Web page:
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School placement success for Leigh Day client

Luke Humphreys, a client of human rights partner Alison Millar, was delighted when Alison succeeded in her challenge to obtain a place for him in an appropriate school.

Luke Humphreys in his school uniform

4 October 2006

Alison Millar, partner in the human rights department at Leigh Day & Co, recently successfully settled a case at the door of the Special Educational Needs and Disability Tribunal (SENDIST).

The case concerned Alison's client, Luke Humphreys, who was in his last year at primary school when Alison was instructed to issue an appeal to the Special Educational Needs & Disability Tribunal, which is set up to consider disputes about children's special educational needs.

Luke suffers from mild cerebral palsy but was able to attend a mainstream primary school in Kent with the help of ten hours teaching assistance per week.  However, Luke did not particularly enjoy primary school as he has significant literacy and numeracy difficulties, which can be described as dyspraxia, dyslexia, and dyscalculia.  He also has difficulties with recall and comprehension.   Understandably, these conditions undermined Luke's self-confidence in a mainstream setting as he found it difficult to concentrate in noisy classrooms, or to work independently.  It was also difficult for Luke to make friends with his peers.

Luke's family initially hoped that Luke would be able to attend a mainstream secondary school, The Archbishop's School, Canterbury, as long as the local education authority was able to provide a suitable support package for him.  Alison was initially involved with the family as they pushed for this support, but it became clear as correspondence between the school and the family developed, that the mainstream option was not going to be the best choice for Luke.

It emerged that The Archbishop's School was only able to offer one hour's help per week for literacy and numeracy.  This fact, combined with the likelihood that at a mainstream school Luke would be at significant risk of social isolation and bullying led Luke's family to believe that Luke's needs would be better met at a specialist school for dyslexic children, which was experienced with dealing with children with low academic confidence, and could offer the small, supporting environment that he requires. An Independent Educational Psychologist instructed by Mr. Humphreys suggested two schools which met the required criteria, one of which was East Court School, an independent school specialising in the care and education of dyslexic children. The school, based in Ramsgate, is accredited by the Council for the Registration for Schools Teaching Dyslexic Pupils (CReSTeD).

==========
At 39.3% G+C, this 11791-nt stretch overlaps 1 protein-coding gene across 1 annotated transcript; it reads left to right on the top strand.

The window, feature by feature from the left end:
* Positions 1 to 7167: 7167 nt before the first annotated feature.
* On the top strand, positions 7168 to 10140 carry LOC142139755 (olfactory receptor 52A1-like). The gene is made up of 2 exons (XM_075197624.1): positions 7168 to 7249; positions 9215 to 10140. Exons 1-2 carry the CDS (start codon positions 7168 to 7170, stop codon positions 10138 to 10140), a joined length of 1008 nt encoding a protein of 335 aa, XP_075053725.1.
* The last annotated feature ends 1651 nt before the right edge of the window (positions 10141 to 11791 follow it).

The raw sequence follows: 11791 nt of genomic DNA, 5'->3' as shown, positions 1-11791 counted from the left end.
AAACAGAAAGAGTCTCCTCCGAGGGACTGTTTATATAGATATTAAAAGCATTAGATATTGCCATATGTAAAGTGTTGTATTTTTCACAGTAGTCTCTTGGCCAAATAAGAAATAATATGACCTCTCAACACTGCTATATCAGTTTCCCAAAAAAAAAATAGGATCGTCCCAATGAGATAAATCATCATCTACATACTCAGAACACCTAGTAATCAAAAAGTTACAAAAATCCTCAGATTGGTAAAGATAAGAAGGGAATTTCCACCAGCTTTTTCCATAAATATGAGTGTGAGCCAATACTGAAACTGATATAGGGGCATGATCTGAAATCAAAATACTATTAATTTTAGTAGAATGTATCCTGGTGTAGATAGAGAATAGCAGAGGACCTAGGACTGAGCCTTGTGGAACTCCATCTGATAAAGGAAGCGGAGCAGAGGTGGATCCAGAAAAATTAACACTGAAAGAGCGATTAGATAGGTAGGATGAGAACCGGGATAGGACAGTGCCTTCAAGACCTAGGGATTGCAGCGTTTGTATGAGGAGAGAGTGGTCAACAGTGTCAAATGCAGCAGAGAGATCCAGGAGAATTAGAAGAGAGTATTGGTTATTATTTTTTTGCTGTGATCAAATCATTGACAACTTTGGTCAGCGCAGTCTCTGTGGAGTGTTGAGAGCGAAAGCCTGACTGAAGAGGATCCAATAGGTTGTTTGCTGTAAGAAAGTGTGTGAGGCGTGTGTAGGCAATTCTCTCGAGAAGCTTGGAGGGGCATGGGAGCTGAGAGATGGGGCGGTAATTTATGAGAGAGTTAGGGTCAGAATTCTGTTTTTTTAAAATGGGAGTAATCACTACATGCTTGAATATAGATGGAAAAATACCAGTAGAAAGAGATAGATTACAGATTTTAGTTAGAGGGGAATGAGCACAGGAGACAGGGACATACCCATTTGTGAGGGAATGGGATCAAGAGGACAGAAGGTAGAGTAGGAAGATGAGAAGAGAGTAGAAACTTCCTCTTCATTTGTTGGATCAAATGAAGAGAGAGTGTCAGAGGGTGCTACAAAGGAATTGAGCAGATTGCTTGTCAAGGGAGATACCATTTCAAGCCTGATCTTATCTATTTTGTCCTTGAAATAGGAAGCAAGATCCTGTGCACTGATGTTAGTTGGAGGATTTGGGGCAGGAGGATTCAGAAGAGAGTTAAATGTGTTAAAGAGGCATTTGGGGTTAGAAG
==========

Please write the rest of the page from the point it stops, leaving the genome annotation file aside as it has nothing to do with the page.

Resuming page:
Kent Education Authority (KEA) resisted the suggestion that Luke should attend East Court School stating that the Archbishop's School would be able to cope with Luke's special needs, or failing that, suggested that unit-based provision (a special needs unit attached to a mainstream school) would also be sufficient for Luke.  However, the education authority agreed to a last-minute change of plan at the door of the tribunal that was due to hear Luke's appeal in September 2006.  KEA will now pay for Luke to attend East Court School for the next two years and will also make a contribution to his travel costs.

Luke is very pleased with his new school, especially the fact that he is now on a school football team.

For more information please contact human rights partner, Alison Millar on 020 7650 1200.

Information was correct at time of publishing. See terms and conditions for further details.

Information was correct at time of publishing. See terms and conditions for further details.

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